Although I advance no proofs on these entities we will not lose anything by taking those concepts into consideration when dealing with temptation. If their existence were valid, then parasitism would be possible. The mind could be inflicted with a false impression of pleasure while the parasite indulged in the more volatile ethers of the body and brain, and thus crippling the mind for future use. Although the concept seems far-fetched it is accepted by several different groups and is worth consideration.

Whatever the source of temptation we must find release from it. I will outline a system which I have employed, a system which is the result of years of thinking on the subject of continence and efforts toward it.

We must first learn the tricks that are played on the mind (perhaps by the mind) and then discover how to circumvent them. Man deludes himself with happy phrases, some of which are "In vino veritas," the rhyming aphorisms of Omar Khayam, the reverence for the word "Love" in relation to sexual satisfaction, and others. Love is a solemn sounding word that makes sexual excess seem almost a solemn duty. Few of us can give a definition for love, fewer will ever give a definition that is accepted by all lovers. Man loves himself.

Man's great adversary in dealing with temptation is rationalization. The mind plays tricks upon itself. I would like to say that the body argues for pleasure. I do not like to give the impression that the mind does not know what it wants, or that the body is arguing with another entity, the mind. Therefore, I think it apt to liken the workings of the mind to a court. Every act is first debated in the mind. Once it is accepted and acted upon, the second time will require less deliberation, the third time still less and so proportionately into habit. It will endanger itself and the body in order to learn. Thus, most harmful habits gain entry into the system.

Some of the rationalizations that assail the reasoning of the mind are: laying the faults of the pottery at the feet of the potter; reminding oneself of the total ignorance of man, hence his inability to do anything good or bad; escape from another seeming worse dissipation, and others. Man is also apt to remind himself that his life is very short and that his pleasures are few in regards to his sorrows, therefore he must indulge.

In contradiction to these rationalizations I might say that I believe man to be an individual, and that if we conclude ourselves to be pottery that shall be later thrown back into the furnace, then indeed there is not any need for self-betterment. As for good and bad, good is what is best for body and mind, and bad the opposite. If alcohol is good for body and mind then I would advise drinking. As for the shortness of life I would say there is no measurement of time, except in man's consciousness, and if a man is unconscious or possessed or obsessed, then a life-span of one hundred years lived in dissipation would not equal twenty years spent in freedom from hypnoses.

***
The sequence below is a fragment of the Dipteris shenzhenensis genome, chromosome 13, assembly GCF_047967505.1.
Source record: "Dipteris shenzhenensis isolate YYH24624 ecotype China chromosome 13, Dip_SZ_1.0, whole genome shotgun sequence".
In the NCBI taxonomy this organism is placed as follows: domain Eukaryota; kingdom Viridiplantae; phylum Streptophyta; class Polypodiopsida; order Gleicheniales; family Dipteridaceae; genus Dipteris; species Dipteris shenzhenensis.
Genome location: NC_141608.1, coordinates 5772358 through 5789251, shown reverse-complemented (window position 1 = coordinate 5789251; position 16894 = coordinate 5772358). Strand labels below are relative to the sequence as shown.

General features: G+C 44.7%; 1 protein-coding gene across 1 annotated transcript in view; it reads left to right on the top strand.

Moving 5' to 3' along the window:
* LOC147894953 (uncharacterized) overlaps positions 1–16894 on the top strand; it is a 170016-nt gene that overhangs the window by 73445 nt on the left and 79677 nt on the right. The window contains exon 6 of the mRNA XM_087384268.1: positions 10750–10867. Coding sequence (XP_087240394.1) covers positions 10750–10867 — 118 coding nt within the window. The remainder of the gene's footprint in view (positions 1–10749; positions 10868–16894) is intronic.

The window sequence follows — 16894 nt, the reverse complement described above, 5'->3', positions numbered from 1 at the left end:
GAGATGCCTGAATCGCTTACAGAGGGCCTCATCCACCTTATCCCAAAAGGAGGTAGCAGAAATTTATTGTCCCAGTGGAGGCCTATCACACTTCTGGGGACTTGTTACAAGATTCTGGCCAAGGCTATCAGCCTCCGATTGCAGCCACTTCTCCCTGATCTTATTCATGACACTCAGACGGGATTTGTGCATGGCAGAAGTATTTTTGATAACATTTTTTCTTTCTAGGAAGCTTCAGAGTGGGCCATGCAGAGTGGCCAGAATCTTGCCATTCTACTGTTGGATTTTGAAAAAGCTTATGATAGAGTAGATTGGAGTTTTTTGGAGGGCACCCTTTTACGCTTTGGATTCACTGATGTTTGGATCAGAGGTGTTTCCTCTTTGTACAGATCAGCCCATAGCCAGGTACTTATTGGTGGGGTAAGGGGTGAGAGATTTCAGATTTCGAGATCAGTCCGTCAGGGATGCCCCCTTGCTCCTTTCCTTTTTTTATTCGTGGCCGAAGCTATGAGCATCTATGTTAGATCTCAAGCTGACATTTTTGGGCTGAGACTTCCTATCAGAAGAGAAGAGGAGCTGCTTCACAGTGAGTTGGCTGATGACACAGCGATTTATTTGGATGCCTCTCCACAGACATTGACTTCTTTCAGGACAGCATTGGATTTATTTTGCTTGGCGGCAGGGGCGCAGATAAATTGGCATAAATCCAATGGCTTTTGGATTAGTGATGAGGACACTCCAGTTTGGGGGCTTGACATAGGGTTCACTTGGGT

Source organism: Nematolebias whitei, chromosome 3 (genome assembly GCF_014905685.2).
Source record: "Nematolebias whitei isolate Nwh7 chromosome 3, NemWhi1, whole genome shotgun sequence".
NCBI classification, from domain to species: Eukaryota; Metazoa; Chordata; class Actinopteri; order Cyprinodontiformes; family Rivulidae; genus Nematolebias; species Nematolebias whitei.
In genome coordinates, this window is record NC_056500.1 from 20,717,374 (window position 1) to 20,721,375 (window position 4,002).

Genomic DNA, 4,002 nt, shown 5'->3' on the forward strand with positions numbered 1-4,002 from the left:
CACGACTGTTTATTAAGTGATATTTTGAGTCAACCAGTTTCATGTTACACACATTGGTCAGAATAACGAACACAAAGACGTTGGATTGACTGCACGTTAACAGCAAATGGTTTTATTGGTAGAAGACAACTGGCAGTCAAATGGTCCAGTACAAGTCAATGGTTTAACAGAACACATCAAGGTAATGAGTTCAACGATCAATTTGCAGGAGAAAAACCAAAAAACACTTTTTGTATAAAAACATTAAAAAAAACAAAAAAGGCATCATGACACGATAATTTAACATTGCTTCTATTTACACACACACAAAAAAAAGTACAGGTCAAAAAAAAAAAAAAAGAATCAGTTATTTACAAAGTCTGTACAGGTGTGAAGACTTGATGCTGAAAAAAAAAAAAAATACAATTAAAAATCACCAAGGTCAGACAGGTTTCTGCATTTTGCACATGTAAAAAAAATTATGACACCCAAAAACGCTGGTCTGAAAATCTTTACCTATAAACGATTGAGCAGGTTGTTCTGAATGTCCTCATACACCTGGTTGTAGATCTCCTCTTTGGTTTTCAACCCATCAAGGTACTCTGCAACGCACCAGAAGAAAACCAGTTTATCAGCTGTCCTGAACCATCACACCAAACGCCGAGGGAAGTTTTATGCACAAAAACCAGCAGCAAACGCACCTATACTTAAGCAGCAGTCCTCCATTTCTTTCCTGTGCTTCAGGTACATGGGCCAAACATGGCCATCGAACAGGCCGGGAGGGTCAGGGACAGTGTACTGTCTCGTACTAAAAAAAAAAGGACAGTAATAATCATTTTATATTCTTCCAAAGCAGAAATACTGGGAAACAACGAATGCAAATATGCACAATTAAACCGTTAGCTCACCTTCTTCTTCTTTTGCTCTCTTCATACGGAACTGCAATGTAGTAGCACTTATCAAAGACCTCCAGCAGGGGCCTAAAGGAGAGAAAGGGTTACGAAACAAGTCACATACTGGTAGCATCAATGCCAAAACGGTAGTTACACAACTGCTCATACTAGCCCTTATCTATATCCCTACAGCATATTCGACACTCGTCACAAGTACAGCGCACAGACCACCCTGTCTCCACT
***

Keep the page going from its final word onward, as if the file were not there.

When I am confronted with temptation my greatest argument is "Why?" After having freed one's self from a binding habit, the person is struck with the imbecility of ever indulging in the habit in the first place. When you ask yourself, - what shall I gain from this pleasure-hypnosis, you can destroy much of the power of the suggestion. It is hard for a person to give a reason for pleasure outside of just saying "because it's fun." Eventually the mind denies itself the delusion, and finds a warming satisfaction in the freedom thus enjoyed. In time a general indifference to all fixations of pleasure will be the result of this method.

I have found that by developing indifference to temptation one also tends to develop total indifference unless a new driving power is found. Sex is the greatest driving power on earth. Man's mammoth achievements are all evolved from the sex-urge, - the urge leading him to feather his nest better. When indifference to all the maddening ambitions of conventional mankind is reached we are inclined to grow apathetic. Then there must be found a new motive or a higher motive for living, and one must study to find driving power to further it. It is possible that we must create and exert a will.

To revert to the methods used in overcoming temptation, besides applying "Why?" to deeds that might provoke a question, I have found that it is also beneficial to practice relaxation. Most of our excesses occur in periods of tension. There are various methods of relaxing, some are outlined in modern health education, some in hatha yoga. We must keep in mind that total relaxation promotes death unless will is exerted after freedom is gained from the animal motivation that automatically keeps our system fighting with its self.

Copyright © 2008 Rose Publications
Reprinted with permission from Rose Publications
The following is a response to a seeker who asks, "Could you write in more detail about this or suggest a source of information about healthy celibacy that avoids the harmful effects you referred to?"

Celibacy is a very unique challenge and is no lighthearted matter, but the benefits are worthwhile if approached properly. To begin with, you are addressing the most fundamental and strongest force in our physical being. Sexual energy is the source of nearly all our actions, and ideas. It is the force that drives us, and therefore must be treated with extreme caution at the very least. I don't know anything of your background so I can't begin to make any suggestions beyond a general set of guidelines, but that should be more than enough to set you on your way. As I gather from your comment, you seem to have had a taste of some of the difficulties associated with the balance of a celibate path.